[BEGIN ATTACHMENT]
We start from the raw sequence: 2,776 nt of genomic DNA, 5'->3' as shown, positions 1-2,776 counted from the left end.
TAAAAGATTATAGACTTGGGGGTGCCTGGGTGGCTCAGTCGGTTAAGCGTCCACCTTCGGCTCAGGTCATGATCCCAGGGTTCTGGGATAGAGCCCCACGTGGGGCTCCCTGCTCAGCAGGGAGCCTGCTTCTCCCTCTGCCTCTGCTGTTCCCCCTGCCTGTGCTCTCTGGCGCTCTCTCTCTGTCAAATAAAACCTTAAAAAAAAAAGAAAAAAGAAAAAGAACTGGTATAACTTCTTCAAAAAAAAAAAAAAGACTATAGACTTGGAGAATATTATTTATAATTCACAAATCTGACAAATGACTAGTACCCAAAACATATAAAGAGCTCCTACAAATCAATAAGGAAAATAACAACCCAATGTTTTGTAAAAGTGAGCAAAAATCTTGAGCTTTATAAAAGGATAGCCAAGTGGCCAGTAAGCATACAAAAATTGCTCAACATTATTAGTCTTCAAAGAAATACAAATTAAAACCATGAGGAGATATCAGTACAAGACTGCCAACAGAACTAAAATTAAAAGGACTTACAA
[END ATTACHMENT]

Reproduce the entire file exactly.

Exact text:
We start from the raw sequence: 2,776 nt of genomic DNA, 5'->3' as shown, positions 1-2,776 counted from the left end.
TAAAAGATTATAGACTTGGGGGTGCCTGGGTGGCTCAGTCGGTTAAGCGTCCACCTTCGGCTCAGGTCATGATCCCAGGGTTCTGGGATAGAGCCCCACGTGGGGCTCCCTGCTCAGCAGGGAGCCTGCTTCTCCCTCTGCCTCTGCTGTTCCCCCTGCCTGTGCTCTCTGGCGCTCTCTCTCTGTCAAATAAAACCTTAAAAAAAAAAGAAAAAAGAAAAAGAACTGGTATAACTTCTTCAAAAAAAAAAAAAAGACTATAGACTTGGAGAATATTATTTATAATTCACAAATCTGACAAATGACTAGTACCCAAAACATATAAAGAGCTCCTACAAATCAATAAGGAAAATAACAACCCAATGTTTTGTAAAAGTGAGCAAAAATCTTGAGCTTTATAAAAGGATAGCCAAGTGGCCAGTAAGCATACAAAAATTGCTCAACATTATTAGTCTTCAAAGAAATACAAATTAAAACCATGAGGAGATATCAGTACAAGACTGCCAACAGAACTAAAATTAAAAGGACTTACAA